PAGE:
News & Research

Spotlight on Women and Property – House vs Unit ownership

The 2022 Women and Property report furthered our knowledge of the potential gender wealth gap in Australia.

Of the properties analysed across Australia, female ownership was inferred for 26.6%, compared with 29.9% for men. 43.5% of properties analysed were jointly owned by men and women.

This year, CoreLogic sought to further understand male and female ownership by looking at trends across houses and units. Of the houses analysed in Australia, female ownership was inferred for just 24% of houses, compared with male ownership across 28.5%. 47.5% of houses in Australia were identified as being jointly owned by men and women. The results of ownership by property type are summarised in Figure 1.

Portion of owner names by gender, property type

The areas where women had the smallest share of houses were in the Mackay-Issac-Whitsunday region (at 19.3% of houses, compared with 31.8% of men), the Moreton Bay South region (where women owned 19.7% of houses, compared with 24.2% of men), along with Darwin and Outback Western Australia (where women owned 20% of houses, compared with rates of over 30% for men).

Areas of low house ownership among women tended to correlate with areas that also showed lower rates of female home ownership in general, which largely constituted pockets of Queensland and Western Australia.

However, it is also worth noting that some of the most expensive house markets in the country also have relatively high rates of detached house ownership, including Sydney’s City and Inner South, the Eastern Suburbs and the North Sydney and Hornsby region. Of the 76 SA4 markets analysed, these were three of 11 markets where women actually had a higher rate of home ownership inferred than male owners.

Overall, the disparity between rates of male and female ownership in Australian houses and units could have implications for the gender wealth gap perpetuated through the property market, because houses have generally out-performed units over time in terms of capital growth.

The divergence between house and unit performance has been particularly prominent through the current upswing. Houses have been in relatively high demand, with ABS data suggesting owner-occupiers have made up a high 72.1% of mortgage finance for property purchases through the current upswing (compared with a decade average of 64.1%). Owner-occupiers tend to have a preference toward houses over units, and this preference may have been exacerbated by people spending more time at home through the course of the pandemic, and seeking accommodation that is more spacious.

The result is the current upswing has produced extraordinary gains in detached house values over units. Since the onset of COVID in March 2020, national house values have risen 28.1%, compared with 13.7% in the unit sector. The premium between house and unit values across the capital cities is at a record high of 42.8% as of February 2022. Figure 2 shows the dollar value difference between median house and unit values over time across the capital cities. In east-coast cities in particular, this premium has grown rapidly through the current upswing.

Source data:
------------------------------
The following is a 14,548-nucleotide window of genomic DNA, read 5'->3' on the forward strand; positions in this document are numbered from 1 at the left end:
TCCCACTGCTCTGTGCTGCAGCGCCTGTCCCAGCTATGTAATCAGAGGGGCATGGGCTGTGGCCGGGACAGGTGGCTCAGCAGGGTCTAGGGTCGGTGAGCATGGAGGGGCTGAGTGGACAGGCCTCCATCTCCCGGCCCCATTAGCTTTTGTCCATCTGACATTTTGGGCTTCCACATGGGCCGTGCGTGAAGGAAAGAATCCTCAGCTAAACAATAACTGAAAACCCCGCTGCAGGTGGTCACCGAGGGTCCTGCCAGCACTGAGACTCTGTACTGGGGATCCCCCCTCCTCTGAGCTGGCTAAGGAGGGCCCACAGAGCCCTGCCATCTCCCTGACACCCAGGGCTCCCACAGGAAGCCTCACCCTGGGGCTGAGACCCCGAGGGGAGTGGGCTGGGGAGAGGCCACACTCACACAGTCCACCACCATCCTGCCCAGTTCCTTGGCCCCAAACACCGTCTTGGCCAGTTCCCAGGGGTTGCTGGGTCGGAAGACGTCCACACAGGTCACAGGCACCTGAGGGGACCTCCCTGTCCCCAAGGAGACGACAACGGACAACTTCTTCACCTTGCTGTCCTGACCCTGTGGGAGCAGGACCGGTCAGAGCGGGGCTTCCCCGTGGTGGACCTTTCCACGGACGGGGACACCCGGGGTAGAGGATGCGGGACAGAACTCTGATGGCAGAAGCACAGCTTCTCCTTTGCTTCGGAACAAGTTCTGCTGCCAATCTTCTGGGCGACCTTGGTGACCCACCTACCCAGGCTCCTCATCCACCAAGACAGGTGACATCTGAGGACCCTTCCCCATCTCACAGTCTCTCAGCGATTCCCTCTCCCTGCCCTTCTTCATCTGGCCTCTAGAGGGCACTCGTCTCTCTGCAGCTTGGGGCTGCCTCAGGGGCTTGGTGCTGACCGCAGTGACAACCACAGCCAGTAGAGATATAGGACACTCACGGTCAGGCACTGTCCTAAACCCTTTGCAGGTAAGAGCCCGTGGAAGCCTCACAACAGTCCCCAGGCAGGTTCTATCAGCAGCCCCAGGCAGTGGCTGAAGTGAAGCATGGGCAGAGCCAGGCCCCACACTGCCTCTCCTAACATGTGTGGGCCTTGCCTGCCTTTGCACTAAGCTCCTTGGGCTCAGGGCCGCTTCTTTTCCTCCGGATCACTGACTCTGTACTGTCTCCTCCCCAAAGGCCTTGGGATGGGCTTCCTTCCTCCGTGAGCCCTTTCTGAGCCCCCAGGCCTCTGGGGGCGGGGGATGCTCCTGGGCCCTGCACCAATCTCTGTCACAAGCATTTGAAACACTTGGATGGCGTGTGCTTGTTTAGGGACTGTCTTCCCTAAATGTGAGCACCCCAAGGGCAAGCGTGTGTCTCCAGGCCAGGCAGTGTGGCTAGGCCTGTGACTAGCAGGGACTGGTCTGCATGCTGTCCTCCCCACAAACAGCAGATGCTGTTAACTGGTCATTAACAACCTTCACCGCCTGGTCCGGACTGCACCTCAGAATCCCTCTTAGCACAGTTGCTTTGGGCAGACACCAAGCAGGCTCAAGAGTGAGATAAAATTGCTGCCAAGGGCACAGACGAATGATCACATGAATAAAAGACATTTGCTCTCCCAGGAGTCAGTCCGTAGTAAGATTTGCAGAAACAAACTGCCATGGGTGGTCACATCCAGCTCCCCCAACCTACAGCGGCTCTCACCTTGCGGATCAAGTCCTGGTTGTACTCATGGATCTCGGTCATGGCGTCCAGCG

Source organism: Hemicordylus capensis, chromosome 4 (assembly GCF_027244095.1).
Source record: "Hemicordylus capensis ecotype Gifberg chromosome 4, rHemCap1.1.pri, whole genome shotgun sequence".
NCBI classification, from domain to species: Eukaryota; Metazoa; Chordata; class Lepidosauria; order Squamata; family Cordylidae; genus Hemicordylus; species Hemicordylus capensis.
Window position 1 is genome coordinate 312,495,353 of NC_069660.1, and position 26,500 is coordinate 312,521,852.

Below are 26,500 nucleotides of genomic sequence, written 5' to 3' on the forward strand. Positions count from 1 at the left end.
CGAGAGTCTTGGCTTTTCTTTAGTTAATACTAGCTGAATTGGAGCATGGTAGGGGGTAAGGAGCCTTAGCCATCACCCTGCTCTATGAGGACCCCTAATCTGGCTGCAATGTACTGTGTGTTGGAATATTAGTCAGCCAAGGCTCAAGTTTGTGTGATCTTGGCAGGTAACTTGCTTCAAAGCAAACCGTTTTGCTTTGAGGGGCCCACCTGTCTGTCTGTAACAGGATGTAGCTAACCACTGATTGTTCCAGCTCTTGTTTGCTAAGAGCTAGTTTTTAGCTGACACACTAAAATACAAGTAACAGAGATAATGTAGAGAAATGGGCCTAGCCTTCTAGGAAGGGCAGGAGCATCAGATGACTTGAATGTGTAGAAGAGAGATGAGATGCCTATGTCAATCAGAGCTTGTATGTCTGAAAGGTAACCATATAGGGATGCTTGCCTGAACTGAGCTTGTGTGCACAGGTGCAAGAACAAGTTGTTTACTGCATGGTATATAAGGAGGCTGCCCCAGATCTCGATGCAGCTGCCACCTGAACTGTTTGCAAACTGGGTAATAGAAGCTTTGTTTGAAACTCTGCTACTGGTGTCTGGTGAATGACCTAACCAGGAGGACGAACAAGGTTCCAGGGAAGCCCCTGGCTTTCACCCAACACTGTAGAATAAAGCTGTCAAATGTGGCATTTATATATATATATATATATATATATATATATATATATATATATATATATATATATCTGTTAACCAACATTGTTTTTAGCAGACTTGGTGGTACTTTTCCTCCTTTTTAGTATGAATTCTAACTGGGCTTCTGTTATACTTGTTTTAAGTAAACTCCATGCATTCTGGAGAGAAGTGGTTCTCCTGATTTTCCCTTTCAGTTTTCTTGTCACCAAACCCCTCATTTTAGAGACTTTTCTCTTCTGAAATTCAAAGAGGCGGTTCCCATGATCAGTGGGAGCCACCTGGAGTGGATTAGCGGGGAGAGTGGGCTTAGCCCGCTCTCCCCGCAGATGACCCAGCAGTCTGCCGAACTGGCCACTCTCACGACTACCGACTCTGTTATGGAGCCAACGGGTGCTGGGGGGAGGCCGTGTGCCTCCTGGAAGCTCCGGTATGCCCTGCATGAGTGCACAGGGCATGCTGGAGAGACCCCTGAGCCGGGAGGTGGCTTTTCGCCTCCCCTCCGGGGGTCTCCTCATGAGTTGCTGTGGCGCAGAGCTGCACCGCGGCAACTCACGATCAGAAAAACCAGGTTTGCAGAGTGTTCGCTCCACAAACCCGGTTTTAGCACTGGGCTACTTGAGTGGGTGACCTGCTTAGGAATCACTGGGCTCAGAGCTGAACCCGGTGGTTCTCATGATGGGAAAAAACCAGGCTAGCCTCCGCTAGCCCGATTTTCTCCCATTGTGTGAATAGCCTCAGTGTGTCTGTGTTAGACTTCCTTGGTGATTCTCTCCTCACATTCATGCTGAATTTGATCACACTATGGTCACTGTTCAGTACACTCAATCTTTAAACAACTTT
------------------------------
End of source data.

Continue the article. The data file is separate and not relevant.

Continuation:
House vs unit price

The higher gains from houses relative to units have been particularly strong through the current upswing, but are also a long—standing feature of the Australian real estate market. For the past 20 years, annual growth rates in Australian house values have trended 1.4 percentage points higher than in the unit segment.

So, if gains from houses are generally higher, why did we find women generally have higher rates of home ownership in the unit segment? One answer may be affordability constraints, with women’s lower rates of full time pay, and greater participation in lower-compensated sectors of work (such as part-time work) placing limitations on the ability to overcome the deposit hurdle for houses. It is also worth noting female and male rates of ownership are lower in the house segment, and this could be because most male and female ownership types are single owners. Not only are houses potentially too large for single buyers, but would be harder to attain for single owners from an affordability perspective. Single women may also be motivated by security features of apartment complexes, such as intercoms, and proximity to neighbours.

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Eliza Owen

Meet Eliza Owen

Head of Residential Research Australia

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Eliza has a wealth of experience in property data analysis and reporting. She worked as an economist at Residex, a research analyst at Domain Group and previously as the commercial real estate and construction analyst at CoreLogic.

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